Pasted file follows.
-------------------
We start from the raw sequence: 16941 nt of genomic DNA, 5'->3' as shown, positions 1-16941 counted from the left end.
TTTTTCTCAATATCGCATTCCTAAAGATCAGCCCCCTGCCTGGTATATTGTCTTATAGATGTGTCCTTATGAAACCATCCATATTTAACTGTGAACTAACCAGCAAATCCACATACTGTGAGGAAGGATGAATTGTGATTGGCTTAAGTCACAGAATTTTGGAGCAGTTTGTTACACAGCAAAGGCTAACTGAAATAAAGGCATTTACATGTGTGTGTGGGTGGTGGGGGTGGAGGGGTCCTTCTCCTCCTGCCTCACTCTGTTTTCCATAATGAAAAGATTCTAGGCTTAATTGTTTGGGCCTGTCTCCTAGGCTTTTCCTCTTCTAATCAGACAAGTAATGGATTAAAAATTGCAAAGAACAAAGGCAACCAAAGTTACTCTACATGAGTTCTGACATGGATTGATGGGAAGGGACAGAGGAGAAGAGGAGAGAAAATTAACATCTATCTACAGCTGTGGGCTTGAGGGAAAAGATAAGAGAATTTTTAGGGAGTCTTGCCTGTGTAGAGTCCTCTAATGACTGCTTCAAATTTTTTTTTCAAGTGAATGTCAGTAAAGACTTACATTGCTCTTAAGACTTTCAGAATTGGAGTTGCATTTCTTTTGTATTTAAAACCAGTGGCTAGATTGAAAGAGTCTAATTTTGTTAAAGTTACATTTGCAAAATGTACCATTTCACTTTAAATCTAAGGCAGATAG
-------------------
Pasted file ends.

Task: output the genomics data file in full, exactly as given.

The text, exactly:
We start from the raw sequence: 16941 nt of genomic DNA, 5'->3' as shown, positions 1-16941 counted from the left end.
TTTTTCTCAATATCGCATTCCTAAAGATCAGCCCCCTGCCTGGTATATTGTCTTATAGATGTGTCCTTATGAAACCATCCATATTTAACTGTGAACTAACCAGCAAATCCACATACTGTGAGGAAGGATGAATTGTGATTGGCTTAAGTCACAGAATTTTGGAGCAGTTTGTTACACAGCAAAGGCTAACTGAAATAAAGGCATTTACATGTGTGTGTGGGTGGTGGGGGTGGAGGGGTCCTTCTCCTCCTGCCTCACTCTGTTTTCCATAATGAAAAGATTCTAGGCTTAATTGTTTGGGCCTGTCTCCTAGGCTTTTCCTCTTCTAATCAGACAAGTAATGGATTAAAAATTGCAAAGAACAAAGGCAACCAAAGTTACTCTACATGAGTTCTGACATGGATTGATGGGAAGGGACAGAGGAGAAGAGGAGAGAAAATTAACATCTATCTACAGCTGTGGGCTTGAGGGAAAAGATAAGAGAATTTTTAGGGAGTCTTGCCTGTGTAGAGTCCTCTAATGACTGCTTCAAATTTTTTTTTCAAGTGAATGTCAGTAAAGACTTACATTGCTCTTAAGACTTTCAGAATTGGAGTTGCATTTCTTTTGTATTTAAAACCAGTGGCTAGATTGAAAGAGTCTAATTTTGTTAAAGTTACATTTGCAAAATGTACCATTTCACTTTAAATCTAAGGCAGATAG